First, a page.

Workers, including some foreign and migrant workers, generally exercised the right to organize and join labor unions, to strike, and to bargain collectively. This right covers both citizens and foreign workers, but the latter generally did not join unions due to the often short-term nature of their employment or the lack of social interaction with citizen employees. According to the Czech Moravian Federation of Trade Unions (CMKOS), the number of violations of labor law and trade union rules remained unchanged during the year. CMKOS reported a number of violations and cases of discrimination, including administrative obstacles to the collective bargaining process, unauthorized unilateral wage changes, and threats of dismissal if employees did not terminate their union activities or if they attempted to form unions. Employees, both union and nonunion, were often unwilling to file formal complaints or to testify against their employers due to fear of losing their jobs, having their wages reduced, or being subjected to poorer working conditions. According to CMKOS, employees usually filed complaints only if their jobs were immediately threatened or after a job loss. CMKOS also reported cases of employers not allowing union members sufficient paid time off to fulfill their union responsibilities.

Following the establishment of a local union branch of OS KOVO (Czech Metalworkers’ Federation) in 2010, the management of an international company in Brno began pressuring union members to withdraw and nonmembers to refrain from joining. The management of the company urged workers to join instead an established work council comprised of employees loyal to management. The union chairman’s contract was downgraded and he was shifted into a manual labor position. Management attempted to dissolve the union, but the national OS KOVO union intervened.

While unions are officially independent of political parties, there was a traditional ideological partnership between the Czech Social Democratic Party (CSSD) and trade unions. The key goals of trade unions often matched the political platform of social democrats, and the CSSD often publicly supported strike plans and other actions conducted by trade unions. Two former chairmen of the CMKOS, the leading union federation of 30 independent trade unions, continued their post-union careers in the Senate and the European Parliament as nominees or members of the CSSD.

b. Prohibition of Forced or Compulsory Labor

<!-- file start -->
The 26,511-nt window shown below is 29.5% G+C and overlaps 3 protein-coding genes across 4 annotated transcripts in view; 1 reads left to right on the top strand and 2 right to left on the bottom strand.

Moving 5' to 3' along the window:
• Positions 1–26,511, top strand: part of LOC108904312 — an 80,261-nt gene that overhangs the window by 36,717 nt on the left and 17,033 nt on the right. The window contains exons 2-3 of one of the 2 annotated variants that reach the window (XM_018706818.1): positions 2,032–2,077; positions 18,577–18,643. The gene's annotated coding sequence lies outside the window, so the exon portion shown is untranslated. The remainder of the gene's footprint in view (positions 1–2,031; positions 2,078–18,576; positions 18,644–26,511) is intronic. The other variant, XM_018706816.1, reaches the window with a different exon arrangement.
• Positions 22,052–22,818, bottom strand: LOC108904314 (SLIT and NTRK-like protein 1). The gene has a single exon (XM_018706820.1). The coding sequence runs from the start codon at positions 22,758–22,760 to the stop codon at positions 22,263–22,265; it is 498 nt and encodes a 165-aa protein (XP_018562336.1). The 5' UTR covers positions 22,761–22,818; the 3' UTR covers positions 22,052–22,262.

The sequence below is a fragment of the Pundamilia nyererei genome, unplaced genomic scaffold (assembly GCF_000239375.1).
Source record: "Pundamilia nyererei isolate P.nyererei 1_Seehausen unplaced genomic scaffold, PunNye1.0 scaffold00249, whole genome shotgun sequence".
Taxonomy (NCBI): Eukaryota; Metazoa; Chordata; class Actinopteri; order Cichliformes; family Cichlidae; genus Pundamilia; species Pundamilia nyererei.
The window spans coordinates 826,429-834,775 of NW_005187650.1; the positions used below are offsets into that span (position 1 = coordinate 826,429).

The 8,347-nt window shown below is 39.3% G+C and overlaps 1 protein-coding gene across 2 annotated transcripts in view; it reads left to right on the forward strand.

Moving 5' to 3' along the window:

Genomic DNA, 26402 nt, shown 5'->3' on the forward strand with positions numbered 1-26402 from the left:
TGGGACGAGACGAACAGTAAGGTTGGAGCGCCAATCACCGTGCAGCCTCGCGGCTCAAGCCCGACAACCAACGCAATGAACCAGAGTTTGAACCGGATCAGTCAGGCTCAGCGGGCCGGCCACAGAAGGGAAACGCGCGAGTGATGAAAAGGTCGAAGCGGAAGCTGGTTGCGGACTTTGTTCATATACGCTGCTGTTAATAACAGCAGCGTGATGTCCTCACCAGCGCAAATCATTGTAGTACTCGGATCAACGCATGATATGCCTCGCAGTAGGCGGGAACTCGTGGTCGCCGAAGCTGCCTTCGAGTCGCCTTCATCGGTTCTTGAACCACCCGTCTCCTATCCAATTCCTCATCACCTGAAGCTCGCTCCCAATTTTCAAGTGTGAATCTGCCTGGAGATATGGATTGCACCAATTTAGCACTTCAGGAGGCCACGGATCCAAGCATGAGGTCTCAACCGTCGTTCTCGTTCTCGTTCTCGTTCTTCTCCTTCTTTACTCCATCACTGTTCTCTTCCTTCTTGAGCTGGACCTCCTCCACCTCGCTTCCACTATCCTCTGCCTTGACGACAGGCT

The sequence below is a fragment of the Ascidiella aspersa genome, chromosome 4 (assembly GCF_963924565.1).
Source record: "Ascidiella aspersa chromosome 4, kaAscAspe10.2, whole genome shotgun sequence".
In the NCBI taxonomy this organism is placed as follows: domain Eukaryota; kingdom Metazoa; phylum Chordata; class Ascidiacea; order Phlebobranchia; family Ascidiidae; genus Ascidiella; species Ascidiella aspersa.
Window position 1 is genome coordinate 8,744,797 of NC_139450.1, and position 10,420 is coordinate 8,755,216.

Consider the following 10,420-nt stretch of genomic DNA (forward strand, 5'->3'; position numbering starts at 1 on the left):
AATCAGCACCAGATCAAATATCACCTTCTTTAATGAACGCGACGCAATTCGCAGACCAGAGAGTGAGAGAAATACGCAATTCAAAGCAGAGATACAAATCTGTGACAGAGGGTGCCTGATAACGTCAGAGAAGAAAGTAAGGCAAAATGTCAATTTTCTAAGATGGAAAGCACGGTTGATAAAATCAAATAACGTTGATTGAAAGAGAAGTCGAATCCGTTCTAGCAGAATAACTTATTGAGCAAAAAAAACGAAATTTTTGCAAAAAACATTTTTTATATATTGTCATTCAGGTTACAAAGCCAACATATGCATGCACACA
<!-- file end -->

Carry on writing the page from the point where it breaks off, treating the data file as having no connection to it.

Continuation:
The law prohibits all forms of forced or compulsory labor, and the government effectively enforced these prohibitions. Courts issued their first final decisions under specific labor trafficking provisions of the penal code during the year, with sentences ranging from three to eight years’ imprisonment.

The government implemented new legislation tightening the regulations on potentially abusive labor agencies by raising barriers to entry into the labor agency market, levying fines for illegal employment, and putting limits on the temporary employment of foreign nationals. The overall number of labor agencies decreased by 30 percent in the wake of passage of the new regulations. In January the Ministry of Labor and Social Affairs hired additional inspectors specially trained to recognize indicators of labor trafficking.

However, there were reports that men and women, including migrant workers, were subject to conditions of forced labor in the country typically through debt bondage and, in isolated cases, forced domestic servitude. Labor trafficking victims were often recruited abroad via deceptive practices by private labor agencies. For example, labor inspectors in the Plzen region of western Bohemia identified a group of Romanian trafficking victims working for a florist company, who were surviving in poor conditions below those called for in their signed contracts.

Also see the Department of State’s Trafficking in Persons Report at

c. Prohibition of Child Labor and Minimum Age for Employment

The minimum age for employment is 15. Employment of children between the ages 15 and 18 was subject to strict standards of safety, limitations on hours of work, and the requirement that work not interfere with education. Infringement of child labor rules is subject to fines of up to two million koruna ($107,000). The State Bureau for Labor Inspections (SBLI) effectively enforced these regulations. During the year the SBLI did not report any cases of child labor law violations.

d. Acceptable Conditions of Work